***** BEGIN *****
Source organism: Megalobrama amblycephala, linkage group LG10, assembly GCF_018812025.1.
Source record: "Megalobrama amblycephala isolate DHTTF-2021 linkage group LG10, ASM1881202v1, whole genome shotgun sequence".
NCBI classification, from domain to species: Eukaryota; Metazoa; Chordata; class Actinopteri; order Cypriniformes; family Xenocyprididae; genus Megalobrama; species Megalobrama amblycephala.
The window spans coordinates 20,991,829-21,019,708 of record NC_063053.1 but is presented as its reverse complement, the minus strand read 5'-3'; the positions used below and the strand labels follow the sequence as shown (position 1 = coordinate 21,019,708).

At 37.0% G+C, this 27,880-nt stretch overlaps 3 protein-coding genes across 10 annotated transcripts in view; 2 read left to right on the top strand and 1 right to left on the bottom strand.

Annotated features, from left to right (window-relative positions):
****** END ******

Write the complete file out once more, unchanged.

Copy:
Source organism: Megalobrama amblycephala, linkage group LG10, assembly GCF_018812025.1.
Source record: "Megalobrama amblycephala isolate DHTTF-2021 linkage group LG10, ASM1881202v1, whole genome shotgun sequence".
NCBI classification, from domain to species: Eukaryota; Metazoa; Chordata; class Actinopteri; order Cypriniformes; family Xenocyprididae; genus Megalobrama; species Megalobrama amblycephala.
The window spans coordinates 20,991,829-21,019,708 of record NC_063053.1 but is presented as its reverse complement, the minus strand read 5'-3'; the positions used below and the strand labels follow the sequence as shown (position 1 = coordinate 21,019,708).

At 37.0% G+C, this 27,880-nt stretch overlaps 3 protein-coding genes across 10 annotated transcripts in view; 2 read left to right on the top strand and 1 right to left on the bottom strand.

Annotated features, from left to right (window-relative positions):